Neko Case (Brian Bruemmer, Rubatophoto.com)

Acclaimed singer Neko Case created one of the most uncomfortable concert experiences I ever had a few years ago – threatening to end her performance at a Cincinnati theater after only a couple of songs if she saw another person take a photo of her, and warning us that we shouldn’t “poke the bear”. It went on longer than it should have and she couldn’t let it go, stopping her show a few more times to confront her audience about why she was in the right for her reaction and the vibe of the show soured and never recovered. At the time Neko was one of my favorite artists, ‘Middle Cyclone’ one of my favorite albums, and ‘The Next Time You Say Forever’ one of my favorite songs. 

Besides being one of the most stunning and powerful vocalists in music, she is also a brilliant and insightful lyricist. But after the tantrum she threw on stage, I was so hurt that one of my favorite artists would treat her fans that way that I effectively “broke up” with the artist as a fan, stopped listening to her records, and this was the first time seeing her live since the incident. Seeing Neko at a festival was like running into an ex at a party. But time must heal all wounds, because I found myself drawn to her performance, engaged by her vocals, and relieved that she was in a good mood and enjoying herself on stage – she was making jokes, smiling, laughing. I found myself softening and the resentment for something that had happened years ago fading away.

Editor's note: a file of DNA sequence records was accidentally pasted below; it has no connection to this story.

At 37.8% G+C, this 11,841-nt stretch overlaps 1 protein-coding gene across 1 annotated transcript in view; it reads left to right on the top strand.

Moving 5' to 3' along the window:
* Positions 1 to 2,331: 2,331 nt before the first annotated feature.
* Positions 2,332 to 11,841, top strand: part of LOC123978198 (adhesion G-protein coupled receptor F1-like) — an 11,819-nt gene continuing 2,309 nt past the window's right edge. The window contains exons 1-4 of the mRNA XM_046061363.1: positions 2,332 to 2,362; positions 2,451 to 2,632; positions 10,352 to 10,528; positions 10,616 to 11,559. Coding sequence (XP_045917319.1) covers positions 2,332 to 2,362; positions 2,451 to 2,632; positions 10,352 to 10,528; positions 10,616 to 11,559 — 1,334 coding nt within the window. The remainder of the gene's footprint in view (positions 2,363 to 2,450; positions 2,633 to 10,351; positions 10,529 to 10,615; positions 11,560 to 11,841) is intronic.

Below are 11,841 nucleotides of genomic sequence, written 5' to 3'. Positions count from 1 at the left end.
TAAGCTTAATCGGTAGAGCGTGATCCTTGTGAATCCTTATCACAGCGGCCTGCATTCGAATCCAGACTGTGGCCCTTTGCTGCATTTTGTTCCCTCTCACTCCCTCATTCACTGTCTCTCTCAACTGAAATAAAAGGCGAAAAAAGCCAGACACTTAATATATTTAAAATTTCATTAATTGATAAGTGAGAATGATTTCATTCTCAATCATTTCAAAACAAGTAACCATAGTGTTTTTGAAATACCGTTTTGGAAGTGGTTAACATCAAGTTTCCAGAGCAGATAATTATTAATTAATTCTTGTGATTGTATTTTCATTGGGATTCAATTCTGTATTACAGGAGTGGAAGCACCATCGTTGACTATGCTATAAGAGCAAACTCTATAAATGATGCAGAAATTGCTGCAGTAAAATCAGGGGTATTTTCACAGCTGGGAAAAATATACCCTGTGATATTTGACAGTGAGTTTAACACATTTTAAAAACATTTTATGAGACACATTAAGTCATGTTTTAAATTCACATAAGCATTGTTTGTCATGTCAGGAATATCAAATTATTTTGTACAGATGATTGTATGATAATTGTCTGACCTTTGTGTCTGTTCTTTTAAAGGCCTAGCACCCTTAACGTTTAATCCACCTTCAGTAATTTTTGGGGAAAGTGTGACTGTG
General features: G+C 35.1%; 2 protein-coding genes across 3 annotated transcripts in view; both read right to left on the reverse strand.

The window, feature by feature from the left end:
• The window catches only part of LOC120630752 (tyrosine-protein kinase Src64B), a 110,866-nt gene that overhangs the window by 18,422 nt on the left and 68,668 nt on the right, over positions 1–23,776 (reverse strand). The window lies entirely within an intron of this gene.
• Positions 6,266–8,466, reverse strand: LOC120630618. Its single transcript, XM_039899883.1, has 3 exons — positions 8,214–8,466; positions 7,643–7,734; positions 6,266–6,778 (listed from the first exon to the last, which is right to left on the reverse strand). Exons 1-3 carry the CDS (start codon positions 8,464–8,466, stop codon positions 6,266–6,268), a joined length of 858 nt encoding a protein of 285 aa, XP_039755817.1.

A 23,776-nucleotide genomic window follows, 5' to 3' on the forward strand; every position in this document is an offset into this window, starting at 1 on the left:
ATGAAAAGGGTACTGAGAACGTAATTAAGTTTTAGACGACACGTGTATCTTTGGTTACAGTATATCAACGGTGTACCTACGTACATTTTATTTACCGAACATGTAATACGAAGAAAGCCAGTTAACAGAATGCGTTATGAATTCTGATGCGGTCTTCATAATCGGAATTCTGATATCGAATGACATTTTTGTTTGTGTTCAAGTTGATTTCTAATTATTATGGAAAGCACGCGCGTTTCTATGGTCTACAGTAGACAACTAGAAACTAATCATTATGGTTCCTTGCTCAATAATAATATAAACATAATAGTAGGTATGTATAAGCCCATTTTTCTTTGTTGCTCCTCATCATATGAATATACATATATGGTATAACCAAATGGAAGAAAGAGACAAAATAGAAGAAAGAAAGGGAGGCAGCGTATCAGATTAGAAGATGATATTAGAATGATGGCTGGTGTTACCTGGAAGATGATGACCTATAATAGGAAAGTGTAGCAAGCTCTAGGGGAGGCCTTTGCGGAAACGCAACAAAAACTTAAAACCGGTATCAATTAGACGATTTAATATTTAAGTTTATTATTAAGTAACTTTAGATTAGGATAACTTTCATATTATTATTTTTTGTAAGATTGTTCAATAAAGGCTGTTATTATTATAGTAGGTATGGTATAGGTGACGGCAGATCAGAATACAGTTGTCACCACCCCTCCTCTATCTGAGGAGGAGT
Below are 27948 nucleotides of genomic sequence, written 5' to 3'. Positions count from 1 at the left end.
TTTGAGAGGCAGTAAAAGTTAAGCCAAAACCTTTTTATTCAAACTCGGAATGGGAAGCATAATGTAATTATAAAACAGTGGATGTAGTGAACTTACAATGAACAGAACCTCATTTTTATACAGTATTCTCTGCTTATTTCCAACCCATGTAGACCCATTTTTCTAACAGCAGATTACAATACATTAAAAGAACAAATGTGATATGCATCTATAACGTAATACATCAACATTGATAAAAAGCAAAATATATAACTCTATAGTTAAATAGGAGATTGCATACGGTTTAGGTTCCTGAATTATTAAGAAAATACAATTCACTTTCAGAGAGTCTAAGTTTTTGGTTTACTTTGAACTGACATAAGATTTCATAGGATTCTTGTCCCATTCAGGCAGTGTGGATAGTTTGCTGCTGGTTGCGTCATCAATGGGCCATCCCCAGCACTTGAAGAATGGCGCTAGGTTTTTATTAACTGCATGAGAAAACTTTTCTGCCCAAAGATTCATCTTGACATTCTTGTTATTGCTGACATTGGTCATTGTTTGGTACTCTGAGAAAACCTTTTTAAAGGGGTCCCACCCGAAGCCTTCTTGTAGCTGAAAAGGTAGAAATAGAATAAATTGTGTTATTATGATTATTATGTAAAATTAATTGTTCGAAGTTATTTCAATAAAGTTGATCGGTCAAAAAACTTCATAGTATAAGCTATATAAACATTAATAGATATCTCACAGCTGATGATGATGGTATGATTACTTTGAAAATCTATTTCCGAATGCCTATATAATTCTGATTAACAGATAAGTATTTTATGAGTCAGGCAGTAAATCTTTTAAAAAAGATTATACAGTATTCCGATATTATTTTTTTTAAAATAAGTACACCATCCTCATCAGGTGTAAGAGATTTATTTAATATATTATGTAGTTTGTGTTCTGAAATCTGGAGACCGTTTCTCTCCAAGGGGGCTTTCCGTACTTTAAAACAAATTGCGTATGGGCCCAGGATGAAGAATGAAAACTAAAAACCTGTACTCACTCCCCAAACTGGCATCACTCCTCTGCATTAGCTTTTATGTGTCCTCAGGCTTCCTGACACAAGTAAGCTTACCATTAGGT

Blue Cactus (Brian Bruemmer, Rubatophoto.com)

Blue Cactus performed early on the first day of the festival and was the first act we arrived in time to see on Friday. Kinks were being worked out and the “Cosmic Americana” duo from Chapel Hill started off the set with a lot of feedback and without their vocals being miced. I was listening from the sound board and heard the engineer say, “Gonna just ride it out for this one.” Luckily he meant the song and not the set and the sound was fixed by the third song. Steph Stewert laughed it off, “I sang two songs only to us. I’ll make sure I sing the rest of the songs to all of you.” Dressed in coordinated white lace shirts, white denim pants, and cowboy boots, Stewart and partner Mario Arnez put on a interesting visual from the stage, but the longer they played the sweeter the sound and they set the mood for my first day at NMF.

Lung (Brian Bruemmer, Rubatophoto.com)

Cincinnati based experimental rock duo Lung returned to NMF and provided a serving of it’s grungy, dark and looming sound. It is incredible that drummer Daisy Caplan, formerly of Foxy Shazam, and electric cellist Kate Wakefield are able to create their incredibly full sounding music with just two musicians, but Wakefield uses her training as an classical opera singer to use her vocals as almost a third instrument. If you have not seen this band before, you need to make sure that you do.